- a shaft or bar the end of which is inserted into a workpiece to hold it during machining.
- a spindle on which a circular saw or grinding wheel rotates.
- the driving spindle in the headstock of a lathe.
Origin of mandrel
1510–20; perhaps akin to French mandrin
Dictionary.com Unabridged Based on the Random House Unabridged Dictionary, © Random House, Inc. 2018
Examples from the Web for mandrel
The next step would be to turn out a bore and fit a mandrel into it.Practical Mechanics for Boys
J. S. Zerbe
On the inner end of the mandrel put a block (F) of hard wood.Electricity for Boys
J. S. Zerbe
The discs are made by pouring lead round the screw-nose of the mandrel.
The disc is, of course, mounted on the mandrel, and the work on the slide-rest.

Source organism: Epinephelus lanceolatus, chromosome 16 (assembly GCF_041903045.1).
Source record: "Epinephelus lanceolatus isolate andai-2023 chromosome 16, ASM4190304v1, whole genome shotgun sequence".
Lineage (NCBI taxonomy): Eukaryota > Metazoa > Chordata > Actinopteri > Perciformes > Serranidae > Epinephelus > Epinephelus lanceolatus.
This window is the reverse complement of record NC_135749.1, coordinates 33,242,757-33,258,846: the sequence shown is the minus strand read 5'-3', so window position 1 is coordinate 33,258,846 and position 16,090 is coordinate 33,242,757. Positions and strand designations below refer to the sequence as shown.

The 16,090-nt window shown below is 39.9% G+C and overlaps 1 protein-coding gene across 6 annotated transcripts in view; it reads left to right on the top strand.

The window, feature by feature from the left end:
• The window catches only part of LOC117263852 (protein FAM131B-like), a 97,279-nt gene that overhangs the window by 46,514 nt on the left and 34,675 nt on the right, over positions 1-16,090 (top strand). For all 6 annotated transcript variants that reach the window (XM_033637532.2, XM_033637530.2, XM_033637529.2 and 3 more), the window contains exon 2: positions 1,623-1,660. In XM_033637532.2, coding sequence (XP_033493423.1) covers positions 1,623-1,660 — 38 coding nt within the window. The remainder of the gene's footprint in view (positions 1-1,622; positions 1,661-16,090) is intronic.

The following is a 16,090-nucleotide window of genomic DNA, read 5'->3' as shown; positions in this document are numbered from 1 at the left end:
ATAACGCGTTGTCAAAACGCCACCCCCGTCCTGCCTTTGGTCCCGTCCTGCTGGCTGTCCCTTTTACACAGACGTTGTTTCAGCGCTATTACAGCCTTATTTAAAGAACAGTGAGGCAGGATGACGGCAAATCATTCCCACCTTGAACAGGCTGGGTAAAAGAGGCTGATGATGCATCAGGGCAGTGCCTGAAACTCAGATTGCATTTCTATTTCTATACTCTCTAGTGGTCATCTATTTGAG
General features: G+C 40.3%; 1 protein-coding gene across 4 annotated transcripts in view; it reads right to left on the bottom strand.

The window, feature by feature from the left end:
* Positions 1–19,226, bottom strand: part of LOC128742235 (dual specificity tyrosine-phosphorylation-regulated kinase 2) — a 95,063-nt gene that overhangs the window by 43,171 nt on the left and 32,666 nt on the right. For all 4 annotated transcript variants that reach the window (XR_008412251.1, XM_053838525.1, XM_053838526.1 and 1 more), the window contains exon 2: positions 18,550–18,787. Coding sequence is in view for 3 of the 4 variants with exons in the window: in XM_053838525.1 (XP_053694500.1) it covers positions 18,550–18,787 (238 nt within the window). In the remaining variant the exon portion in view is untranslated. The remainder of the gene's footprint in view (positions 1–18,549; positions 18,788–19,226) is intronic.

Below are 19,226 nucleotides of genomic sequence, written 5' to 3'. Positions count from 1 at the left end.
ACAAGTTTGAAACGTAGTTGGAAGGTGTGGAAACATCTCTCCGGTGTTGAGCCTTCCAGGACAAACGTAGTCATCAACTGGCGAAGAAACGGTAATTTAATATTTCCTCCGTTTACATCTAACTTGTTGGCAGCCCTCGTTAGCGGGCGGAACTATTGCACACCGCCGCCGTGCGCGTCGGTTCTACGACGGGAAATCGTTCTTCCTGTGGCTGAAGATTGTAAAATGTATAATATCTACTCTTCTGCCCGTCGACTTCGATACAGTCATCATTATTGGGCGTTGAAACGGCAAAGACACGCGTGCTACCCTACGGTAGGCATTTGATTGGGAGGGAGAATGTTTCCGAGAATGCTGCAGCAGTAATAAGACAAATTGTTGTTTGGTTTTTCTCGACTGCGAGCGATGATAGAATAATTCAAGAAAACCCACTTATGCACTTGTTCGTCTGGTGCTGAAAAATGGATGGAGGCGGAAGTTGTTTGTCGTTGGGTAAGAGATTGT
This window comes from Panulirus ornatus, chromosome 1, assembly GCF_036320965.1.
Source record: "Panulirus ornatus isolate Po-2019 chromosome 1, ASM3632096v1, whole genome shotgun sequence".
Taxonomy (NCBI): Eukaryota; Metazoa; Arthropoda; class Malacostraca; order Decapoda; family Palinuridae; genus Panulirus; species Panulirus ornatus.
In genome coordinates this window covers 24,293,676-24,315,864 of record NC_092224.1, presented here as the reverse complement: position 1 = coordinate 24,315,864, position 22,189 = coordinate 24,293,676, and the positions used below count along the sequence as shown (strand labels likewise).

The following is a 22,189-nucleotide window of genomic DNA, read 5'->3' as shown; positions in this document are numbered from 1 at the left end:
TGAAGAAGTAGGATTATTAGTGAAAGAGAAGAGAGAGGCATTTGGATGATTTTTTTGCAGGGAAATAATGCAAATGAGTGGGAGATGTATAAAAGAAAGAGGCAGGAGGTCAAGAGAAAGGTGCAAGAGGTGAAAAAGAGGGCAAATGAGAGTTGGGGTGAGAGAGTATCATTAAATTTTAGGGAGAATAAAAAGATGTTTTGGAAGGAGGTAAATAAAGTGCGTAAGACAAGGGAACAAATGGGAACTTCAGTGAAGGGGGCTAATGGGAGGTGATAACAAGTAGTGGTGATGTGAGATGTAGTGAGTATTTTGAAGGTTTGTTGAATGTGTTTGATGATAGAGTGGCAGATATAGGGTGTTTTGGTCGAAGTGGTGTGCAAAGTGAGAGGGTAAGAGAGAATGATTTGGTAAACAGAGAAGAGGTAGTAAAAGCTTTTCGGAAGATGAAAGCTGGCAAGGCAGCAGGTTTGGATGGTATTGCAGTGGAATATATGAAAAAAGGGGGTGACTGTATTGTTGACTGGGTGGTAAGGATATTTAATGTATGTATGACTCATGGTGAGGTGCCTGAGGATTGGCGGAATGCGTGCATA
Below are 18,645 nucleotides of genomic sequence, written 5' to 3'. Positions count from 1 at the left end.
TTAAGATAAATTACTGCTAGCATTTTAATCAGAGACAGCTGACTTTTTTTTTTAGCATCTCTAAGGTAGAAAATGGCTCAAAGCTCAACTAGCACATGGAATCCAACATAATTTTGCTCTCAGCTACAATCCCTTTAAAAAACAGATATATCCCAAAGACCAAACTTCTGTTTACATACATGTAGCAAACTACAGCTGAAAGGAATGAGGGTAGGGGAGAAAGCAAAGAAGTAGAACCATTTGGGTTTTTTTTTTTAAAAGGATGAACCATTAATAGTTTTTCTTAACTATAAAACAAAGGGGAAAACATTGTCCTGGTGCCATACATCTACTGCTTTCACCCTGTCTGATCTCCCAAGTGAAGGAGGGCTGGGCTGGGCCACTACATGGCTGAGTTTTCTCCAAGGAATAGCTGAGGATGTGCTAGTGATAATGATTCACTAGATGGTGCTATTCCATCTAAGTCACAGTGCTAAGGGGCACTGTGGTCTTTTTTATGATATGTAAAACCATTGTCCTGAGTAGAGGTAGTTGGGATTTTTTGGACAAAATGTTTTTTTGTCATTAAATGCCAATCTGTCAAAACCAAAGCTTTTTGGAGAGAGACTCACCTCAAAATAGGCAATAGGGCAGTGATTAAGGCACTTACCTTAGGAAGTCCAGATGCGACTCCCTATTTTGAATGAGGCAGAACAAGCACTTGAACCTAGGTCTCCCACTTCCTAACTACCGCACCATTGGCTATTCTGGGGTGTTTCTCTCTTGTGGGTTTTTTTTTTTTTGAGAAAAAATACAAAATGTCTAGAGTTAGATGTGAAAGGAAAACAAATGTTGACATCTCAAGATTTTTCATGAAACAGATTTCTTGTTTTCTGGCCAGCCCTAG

Claim—Constructing shells for firearms by forcing the metal into a mould around an internal shell supported on a mandrel.
- a spindle on which a workpiece is supported during machining operations
- a shaft or arbor on which a machining tool is mounted
- the driving spindle in the headstock of a lathe
- British a miner's pick
C16: perhaps related to French mandrin lathe
Collins English Dictionary - Complete & Unabridged 2012 Digital Edition © William Collins Sons & Co. Ltd. 1979, 1986 © HarperCollins Publishers 1998, 2000, 2003, 2005, 2006, 2007, 2009, 2012
Word Origin and History for mandrel
"miner's pick," 1510s, of unknown origin; perhaps borrowed from French mandrin, itself of unknown origin. Also applied from 17c. to parts of a lathe or a circular saw.
Online Etymology Dictionary, © 2010 Douglas Harper
- A shaft on which a working tool is mounted, as in a dental drill.
The American Heritage® Stedman's Medical Dictionary Copyright © 2002, 2001, 1995 by Houghton Mifflin Company. Published by Houghton Mifflin Company.